Because almost 80 percent of taste comes from the olfactory system in the nose, regaining the sense of taste during a cold is unlikely. The tongue is only able to sense basic flavors such as sweet, sour, bitter, salty and savory, according to the American Academy of Neurology.Know More
The loss of taste and smell during a cold is caused by the inflammation and congestion of nasal passages. These senses return to most people from a few days to a couple of weeks following a cold. For some people it may take longer. In rare cases the senses of smell and taste never return. This has been linked to the use of nasal sprays that contain zinc, according to the American Rhinologic Society.
Damage to the olfactory system occurs in 10 percent of head trauma patients either from the sheer force of the incident or damage to the bone structure surrounding the nerve. Other physiological causes of smell and taste loss include nerve damage from a deviated septum, allergies, nasal polyps, nasal cancer, chronic sinusitis, and physical blockage of the nostrils, according to the American Rhinologic Society.
According to the American Academy of Family Physicians, certain medications can also alter taste and smell perception. These include antibiotics, anticonvulsants, antidepressants, antihistamines, heart and blood pressure medications, and many others.Learn More
Nasal decongestants and antihistamines stop nasal stuffiness fast, as do a variety of natural methods to irrigate the nose and keep the nasal passageways lubricated and open, according to WebMD. Keeping the nasal passageways moist using a humidifier, taking long showers and using a saline nasal spray are all effective home treatments that can remedy a stuffy nose fast.Full Answer >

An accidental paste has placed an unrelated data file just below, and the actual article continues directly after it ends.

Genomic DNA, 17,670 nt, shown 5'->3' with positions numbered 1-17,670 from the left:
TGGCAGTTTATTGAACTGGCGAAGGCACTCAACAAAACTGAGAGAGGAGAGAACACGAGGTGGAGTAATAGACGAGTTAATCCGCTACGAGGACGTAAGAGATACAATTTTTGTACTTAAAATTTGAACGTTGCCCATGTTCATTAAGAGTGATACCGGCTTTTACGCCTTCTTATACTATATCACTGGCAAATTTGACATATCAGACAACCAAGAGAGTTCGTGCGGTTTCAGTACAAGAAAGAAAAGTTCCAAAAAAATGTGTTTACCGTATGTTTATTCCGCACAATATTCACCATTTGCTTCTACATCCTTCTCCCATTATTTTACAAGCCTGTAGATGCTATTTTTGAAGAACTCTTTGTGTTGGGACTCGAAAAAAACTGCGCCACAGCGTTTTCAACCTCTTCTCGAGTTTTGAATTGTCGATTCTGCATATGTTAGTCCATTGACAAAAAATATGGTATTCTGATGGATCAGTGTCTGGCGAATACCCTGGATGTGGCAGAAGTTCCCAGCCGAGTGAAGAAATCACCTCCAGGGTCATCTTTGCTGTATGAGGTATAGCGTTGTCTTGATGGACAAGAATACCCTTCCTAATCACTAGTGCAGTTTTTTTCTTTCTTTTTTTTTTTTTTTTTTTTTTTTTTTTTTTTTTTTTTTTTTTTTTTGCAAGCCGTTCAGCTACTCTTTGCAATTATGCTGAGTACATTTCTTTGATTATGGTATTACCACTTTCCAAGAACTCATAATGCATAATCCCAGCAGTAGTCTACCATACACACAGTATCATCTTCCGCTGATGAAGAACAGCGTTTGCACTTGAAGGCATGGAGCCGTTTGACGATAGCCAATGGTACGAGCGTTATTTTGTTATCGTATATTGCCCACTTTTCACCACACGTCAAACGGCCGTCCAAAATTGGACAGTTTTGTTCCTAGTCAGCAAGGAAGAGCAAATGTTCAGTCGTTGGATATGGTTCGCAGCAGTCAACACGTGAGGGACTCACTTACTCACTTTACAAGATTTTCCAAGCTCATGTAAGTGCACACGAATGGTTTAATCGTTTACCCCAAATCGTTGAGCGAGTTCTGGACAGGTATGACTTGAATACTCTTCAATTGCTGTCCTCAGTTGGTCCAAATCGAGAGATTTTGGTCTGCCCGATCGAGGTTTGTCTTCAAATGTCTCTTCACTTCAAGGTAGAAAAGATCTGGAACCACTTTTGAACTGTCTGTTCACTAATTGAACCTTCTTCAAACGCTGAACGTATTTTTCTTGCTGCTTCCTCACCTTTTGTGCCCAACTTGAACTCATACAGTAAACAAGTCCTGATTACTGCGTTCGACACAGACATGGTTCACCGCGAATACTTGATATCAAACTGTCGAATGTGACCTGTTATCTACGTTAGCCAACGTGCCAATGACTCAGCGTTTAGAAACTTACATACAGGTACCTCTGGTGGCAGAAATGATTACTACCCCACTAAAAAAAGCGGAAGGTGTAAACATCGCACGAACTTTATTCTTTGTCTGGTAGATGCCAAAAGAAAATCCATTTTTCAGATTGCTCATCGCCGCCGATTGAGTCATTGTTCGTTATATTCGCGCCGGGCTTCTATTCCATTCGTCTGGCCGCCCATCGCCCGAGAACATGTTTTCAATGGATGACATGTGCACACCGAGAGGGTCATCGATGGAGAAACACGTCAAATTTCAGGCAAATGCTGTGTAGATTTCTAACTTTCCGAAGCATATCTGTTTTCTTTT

A cold is caused by a virus, implying that it has no proven cure. Alleviate symptoms by taking hot fluids, such as warm lemon water, tea, coffee and chocolate; taking immunity-boosting dietary supplements; taking a steamy shower and relaxing; taking over-the-counter drugs, such as pain killers, decongestants and suppressants; and blowing your nose, states WebMD. Gargle using fluids such as warm salt water to moisten and relax your sore throat.Full Answer >
There is no cure for a head cold, but symptoms can be alleviated by drinking hot beverages and taking a steamy shower. Immune-boosting supplements, such as zinc and vitamin C; blowing the nose correctly, by closing one nostril with one finger as you blow air out the other nostril and resting allow the body to fight the cold, according to WebMD.Full Answer >
According to MedlinePlus, a cold is most contagious within the first three days of symptoms, and typically is no longer contagious after the first week of illness. Colds are transferable from person-to-person through direct and indirect contact.Full Answer >